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Permanent pacing: new indications
  1. Michael R Gold
  1. University of Maryland School of Medicine, Baltimore, Maryland, USA
  1. Michael R Gold, Division of Cardiology, University of Maryland Hospital, N3W77, 22 S Greene Street, Baltimore, MD 21201, USAmgold{at}

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Over the past 40 years, permanent pacemakers have become standard treatment for patients with symptomatic sinus node disease and documented, or suspected, high grade atrioventricular (AV) block. Permanent pacemakers were first developed for the treatment of heart block, often in young patients following surgical repair of congenital heart defects. These early pacemakers were primitive devices, allowing only for fixed rate asynchronous pacing in the ventricle (that is, VOO mode). Subsequently, sensing circuits were developed to permit inhibited modes of pacing (that is, VVI mode). Permanent pacemakers were designed primarily to prevent mortality, which was inevitable and often occurred early in patients with complete heart block.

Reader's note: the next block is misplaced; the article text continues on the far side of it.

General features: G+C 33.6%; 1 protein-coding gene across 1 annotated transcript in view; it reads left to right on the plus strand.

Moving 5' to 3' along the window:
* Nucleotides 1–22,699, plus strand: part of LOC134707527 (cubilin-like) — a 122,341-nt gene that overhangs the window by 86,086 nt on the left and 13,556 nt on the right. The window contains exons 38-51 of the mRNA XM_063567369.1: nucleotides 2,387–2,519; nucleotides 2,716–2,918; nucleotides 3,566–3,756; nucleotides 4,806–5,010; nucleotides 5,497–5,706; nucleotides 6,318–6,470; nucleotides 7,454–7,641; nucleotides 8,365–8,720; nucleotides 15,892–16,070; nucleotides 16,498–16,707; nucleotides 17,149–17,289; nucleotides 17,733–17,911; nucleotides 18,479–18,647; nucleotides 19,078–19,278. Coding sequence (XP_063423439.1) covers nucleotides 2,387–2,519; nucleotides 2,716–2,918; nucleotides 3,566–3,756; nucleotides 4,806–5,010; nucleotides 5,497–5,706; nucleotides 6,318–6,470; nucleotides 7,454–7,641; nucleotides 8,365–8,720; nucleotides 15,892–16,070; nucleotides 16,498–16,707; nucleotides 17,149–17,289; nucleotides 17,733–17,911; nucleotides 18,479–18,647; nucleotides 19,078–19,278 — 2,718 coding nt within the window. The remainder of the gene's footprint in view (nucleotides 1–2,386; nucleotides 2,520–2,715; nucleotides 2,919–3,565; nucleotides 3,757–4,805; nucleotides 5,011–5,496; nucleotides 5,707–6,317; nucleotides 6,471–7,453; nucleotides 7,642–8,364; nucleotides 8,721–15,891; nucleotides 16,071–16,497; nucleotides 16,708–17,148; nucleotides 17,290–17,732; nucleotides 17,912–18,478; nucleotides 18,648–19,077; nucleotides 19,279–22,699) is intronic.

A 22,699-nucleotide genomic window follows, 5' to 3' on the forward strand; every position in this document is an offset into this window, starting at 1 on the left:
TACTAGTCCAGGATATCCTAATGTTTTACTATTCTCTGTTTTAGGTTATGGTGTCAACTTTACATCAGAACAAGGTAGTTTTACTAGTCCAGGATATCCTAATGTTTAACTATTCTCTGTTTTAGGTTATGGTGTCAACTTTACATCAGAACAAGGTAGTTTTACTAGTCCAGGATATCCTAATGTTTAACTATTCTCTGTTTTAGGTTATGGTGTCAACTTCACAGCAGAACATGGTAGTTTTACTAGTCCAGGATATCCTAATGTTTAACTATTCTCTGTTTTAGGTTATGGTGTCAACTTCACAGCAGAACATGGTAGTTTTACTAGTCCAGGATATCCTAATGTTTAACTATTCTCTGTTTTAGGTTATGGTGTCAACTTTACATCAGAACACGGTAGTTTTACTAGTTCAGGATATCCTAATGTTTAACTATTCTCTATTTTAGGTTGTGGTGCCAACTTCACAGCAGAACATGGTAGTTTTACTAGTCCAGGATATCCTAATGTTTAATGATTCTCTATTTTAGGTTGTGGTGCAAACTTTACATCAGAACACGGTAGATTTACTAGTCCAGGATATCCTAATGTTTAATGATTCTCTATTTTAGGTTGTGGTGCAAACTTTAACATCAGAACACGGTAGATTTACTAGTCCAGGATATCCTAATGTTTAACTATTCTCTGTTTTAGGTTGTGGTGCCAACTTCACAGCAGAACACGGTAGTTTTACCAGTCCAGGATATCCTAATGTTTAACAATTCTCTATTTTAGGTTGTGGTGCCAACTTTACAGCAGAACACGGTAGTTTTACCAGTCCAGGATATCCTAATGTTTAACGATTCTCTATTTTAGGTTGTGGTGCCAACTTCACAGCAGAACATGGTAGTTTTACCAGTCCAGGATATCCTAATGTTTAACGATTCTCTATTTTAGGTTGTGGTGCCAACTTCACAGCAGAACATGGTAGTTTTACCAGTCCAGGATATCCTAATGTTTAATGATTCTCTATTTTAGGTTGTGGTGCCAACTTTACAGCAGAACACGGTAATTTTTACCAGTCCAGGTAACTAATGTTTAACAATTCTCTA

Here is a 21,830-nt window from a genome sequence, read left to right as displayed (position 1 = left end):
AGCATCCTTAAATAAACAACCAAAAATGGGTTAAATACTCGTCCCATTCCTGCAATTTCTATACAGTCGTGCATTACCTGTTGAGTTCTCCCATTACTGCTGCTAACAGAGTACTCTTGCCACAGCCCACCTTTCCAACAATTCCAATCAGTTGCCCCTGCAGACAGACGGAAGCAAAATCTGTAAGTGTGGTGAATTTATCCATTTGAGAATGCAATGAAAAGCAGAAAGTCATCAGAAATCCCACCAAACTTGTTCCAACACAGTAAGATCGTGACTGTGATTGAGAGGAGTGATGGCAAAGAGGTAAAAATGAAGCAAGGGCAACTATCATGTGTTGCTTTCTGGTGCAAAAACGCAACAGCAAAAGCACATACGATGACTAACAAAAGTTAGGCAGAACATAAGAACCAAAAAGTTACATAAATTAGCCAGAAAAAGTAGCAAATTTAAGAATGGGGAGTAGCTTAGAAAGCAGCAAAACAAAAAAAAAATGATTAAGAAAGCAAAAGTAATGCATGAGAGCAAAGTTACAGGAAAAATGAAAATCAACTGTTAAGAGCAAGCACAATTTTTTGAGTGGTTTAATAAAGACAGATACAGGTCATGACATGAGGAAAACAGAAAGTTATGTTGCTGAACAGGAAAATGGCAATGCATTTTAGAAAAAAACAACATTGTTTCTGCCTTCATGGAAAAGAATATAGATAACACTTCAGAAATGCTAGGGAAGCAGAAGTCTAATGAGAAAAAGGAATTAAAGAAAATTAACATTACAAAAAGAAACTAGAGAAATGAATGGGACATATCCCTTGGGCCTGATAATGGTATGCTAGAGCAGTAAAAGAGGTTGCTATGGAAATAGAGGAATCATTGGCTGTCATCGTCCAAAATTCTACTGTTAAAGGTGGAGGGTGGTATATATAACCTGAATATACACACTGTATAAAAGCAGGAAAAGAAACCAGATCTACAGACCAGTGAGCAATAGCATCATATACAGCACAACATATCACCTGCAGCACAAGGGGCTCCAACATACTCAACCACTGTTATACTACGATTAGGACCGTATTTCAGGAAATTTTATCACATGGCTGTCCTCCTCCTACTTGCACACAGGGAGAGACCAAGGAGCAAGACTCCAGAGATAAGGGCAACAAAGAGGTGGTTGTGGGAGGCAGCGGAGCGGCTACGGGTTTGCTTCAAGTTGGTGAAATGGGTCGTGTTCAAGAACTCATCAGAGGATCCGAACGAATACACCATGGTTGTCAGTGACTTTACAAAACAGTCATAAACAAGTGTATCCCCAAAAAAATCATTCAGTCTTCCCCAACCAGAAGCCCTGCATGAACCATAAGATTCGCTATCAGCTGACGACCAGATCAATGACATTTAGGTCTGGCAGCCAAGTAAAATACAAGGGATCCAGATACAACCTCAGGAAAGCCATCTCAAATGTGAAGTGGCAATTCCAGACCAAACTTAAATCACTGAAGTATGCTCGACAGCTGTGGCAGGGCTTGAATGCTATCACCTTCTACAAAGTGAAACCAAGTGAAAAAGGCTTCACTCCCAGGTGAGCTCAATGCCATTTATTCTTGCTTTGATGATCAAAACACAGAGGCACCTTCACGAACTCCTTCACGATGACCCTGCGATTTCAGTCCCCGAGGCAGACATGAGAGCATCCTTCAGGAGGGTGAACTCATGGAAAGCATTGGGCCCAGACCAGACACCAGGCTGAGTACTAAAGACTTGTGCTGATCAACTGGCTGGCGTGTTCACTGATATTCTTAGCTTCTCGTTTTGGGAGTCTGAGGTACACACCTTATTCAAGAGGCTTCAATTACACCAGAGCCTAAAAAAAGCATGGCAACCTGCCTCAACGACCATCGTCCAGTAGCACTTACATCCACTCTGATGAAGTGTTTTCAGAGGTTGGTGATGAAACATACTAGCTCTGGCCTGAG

The development of dual chamber pacing and rate responsiveness allowed pacemaker therapy to progress from simply maintaining a minimal heart rate to allowing for restoration of physiologic chronotropy and normal atrioventricular activation. This led to the expansion of this technology from immediate life saving treatment to use aimed at improving haemodynamic function and quality of life, and reducing morbidity. While it is clear that modern dual chamber pacemakers can increase exercise capacity in subjects with chronotropic incompetence and prevent pacemaker syndrome caused by ventricular pacing, the effects on other end points including mortality and arrhythmia prevention remain controversial. With the development of more physiologic pacing, attempts have been made to apply pacemaker technology to the treatment of problems other than symptomatic bradycardia. These problems include pacing to prevent atrial arrhythmias, to improve haemodynamic function and symptoms in patients with hypertrophic or dilated cardiomyopathy, and to prevent neurocardiogenic syncope. Thus, much of the interest in modern pacemakers is for indications other than primary bradycardia. It is these new indications that are the subject of this review.

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